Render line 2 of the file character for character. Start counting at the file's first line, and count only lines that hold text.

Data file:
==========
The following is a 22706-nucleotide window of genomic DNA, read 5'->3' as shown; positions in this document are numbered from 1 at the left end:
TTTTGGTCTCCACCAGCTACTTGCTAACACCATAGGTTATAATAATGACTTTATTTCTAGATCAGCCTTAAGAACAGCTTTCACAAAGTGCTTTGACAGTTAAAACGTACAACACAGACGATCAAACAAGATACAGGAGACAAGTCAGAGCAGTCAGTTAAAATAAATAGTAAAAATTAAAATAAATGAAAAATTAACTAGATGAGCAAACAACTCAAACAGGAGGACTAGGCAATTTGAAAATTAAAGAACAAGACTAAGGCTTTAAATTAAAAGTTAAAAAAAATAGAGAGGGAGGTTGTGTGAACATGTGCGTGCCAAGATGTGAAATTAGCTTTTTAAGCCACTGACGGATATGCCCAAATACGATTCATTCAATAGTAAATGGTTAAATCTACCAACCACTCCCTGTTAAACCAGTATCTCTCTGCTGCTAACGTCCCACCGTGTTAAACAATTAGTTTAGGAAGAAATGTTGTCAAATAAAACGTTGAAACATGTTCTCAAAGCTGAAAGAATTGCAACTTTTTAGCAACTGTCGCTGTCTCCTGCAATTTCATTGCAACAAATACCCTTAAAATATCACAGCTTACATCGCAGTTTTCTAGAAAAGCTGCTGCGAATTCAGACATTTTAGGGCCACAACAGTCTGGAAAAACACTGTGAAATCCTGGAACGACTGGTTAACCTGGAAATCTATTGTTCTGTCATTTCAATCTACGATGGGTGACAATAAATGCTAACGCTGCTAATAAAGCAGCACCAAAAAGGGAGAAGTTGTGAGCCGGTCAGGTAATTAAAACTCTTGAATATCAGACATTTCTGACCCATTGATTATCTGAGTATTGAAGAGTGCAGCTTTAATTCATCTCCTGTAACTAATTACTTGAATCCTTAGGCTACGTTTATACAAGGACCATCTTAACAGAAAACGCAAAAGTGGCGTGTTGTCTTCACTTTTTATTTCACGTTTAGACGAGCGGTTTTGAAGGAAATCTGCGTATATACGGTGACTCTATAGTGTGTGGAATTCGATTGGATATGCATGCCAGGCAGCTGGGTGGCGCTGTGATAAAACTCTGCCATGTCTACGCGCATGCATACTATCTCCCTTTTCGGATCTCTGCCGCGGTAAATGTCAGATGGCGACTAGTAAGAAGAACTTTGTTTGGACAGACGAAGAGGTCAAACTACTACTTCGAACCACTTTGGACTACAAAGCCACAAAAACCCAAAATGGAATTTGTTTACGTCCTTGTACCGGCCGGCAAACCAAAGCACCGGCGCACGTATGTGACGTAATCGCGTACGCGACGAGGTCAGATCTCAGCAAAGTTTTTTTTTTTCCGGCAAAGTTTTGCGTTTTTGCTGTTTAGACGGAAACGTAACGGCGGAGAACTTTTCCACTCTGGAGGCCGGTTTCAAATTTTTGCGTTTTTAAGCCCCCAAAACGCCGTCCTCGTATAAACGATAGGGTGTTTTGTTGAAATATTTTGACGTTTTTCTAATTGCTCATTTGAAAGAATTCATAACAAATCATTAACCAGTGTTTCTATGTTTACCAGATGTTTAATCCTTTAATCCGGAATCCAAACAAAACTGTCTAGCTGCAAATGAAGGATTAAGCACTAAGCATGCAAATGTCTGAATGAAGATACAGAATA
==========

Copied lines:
TTTTGGTCTCCACCAGCTACTTGCTAACACCATAGGTTATAATAATGACTTTATTTCTAGATCAGCCTTAAGAACAGCTTTCACAAAGTGCTTTGACAGTTAAAACGTACAACACAGACGATCAAACAAGATACAGGAGACAAGTCAGAGCAGTCAGTTAAAATAAATAGTAAAAATTAAAATAAATGAAAAATTAACTAGATGAGCAAACAACTCAAACAGGAGGACTAGGCAATTTGAAAATTAAAGAACAAGACTAAGGCTTTAAATTAAAAGTTAAAAAAAATAGAGAGGGAGGTTGTGTGAACATGTGCGTGCCAAGATGTGAAATTAGCTTTTTAAGCCACTGACGGATATGCCCAAATACGATTCATTCAATAGTAAATGGTTAAATCTACCAACCACTCCCTGTTAAACCAGTATCTCTCTGCTGCTAACGTCCCACCGTGTTAAACAATTAGTTTAGGAAGAAATGTTGTCAAATAAAACGTTGAAACATGTTCTCAAAGCTGAAAGAATTGCAACTTTTTAGCAACTGTCGCTGTCTCCTGCAATTTCATTGCAACAAATACCCTTAAAATATCACAGCTTACATCGCAGTTTTCTAGAAAAGCTGCTGCGAATTCAGACATTTTAGGGCCACAACAGTCTGGAAAAACACTGTGAAATCCTGGAACGACTGGTTAACCTGGAAATCTATTGTTCTGTCATTTCAATCTACGATGGGTGACAATAAATGCTAACGCTGCTAATAAAGCAGCACCAAAAAGGGAGAAGTTGTGAGCCGGTCAGGTAATTAAAACTCTTGAATATCAGACATTTCTGACCCATTGATTATCTGAGTATTGAAGAGTGCAGCTTTAATTCATCTCCTGTAACTAATTACTTGAATCCTTAGGCTACGTTTATACAAGGACCATCTTAACAGAAAACGCAAAAGTGGCGTGTTGTCTTCACTTTTTATTTCACGTTTAGACGAGCGGTTTTGAAGGAAATCTGCGTATATACGGTGACTCTATAGTGTGTGGAATTCGATTGGATATGCATGCCAGGCAGCTGGGTGGCGCTGTGATAAAACTCTGCCATGTCTACGCGCATGCATACTATCTCCCTTTTCGGATCTCTGCCGCGGTAAATGTCAGATGGCGACTAGTAAGAAGAACTTTGTTTGGACAGACGAAGAGGTCAAACTACTACTTCGAACCACTTTGGACTACAAAGCCACAAAAACCCAAAATGGAATTTGTTTACGTCCTTGTACCGGCCGGCAAACCAAAGCACCGGCGCACGTATGTGACGTAATCGCGTACGCGACGAGGTCAGATCTCAGCAAAGTTTTTTTTTTTCCGGCAAAGTTTTGCGTTTTTGCTGTTTAGACGGAAACGTAACGGCGGAGAACTTTTCCACTCTGGAGGCCGGTTTCAAATTTTTGCGTTTTTAAGCCCCCAAAACGCCGTCCTCGTATAAACGATAGGGTGTTTTGTTGAAATATTTTGACGTTTTTCTAATTGCTCATTTGAAAGAATTCATAACAAATCATTAACCAGTGTTTCTATGTTTACCAGATGTTTAATCCTTTAATCCGGAATCCAAACAAAACTGTCTAGCTGCAAATGAAGGATTAAGCACTAAGCATGCAAATGTCTGAATGAAGATACAGAATA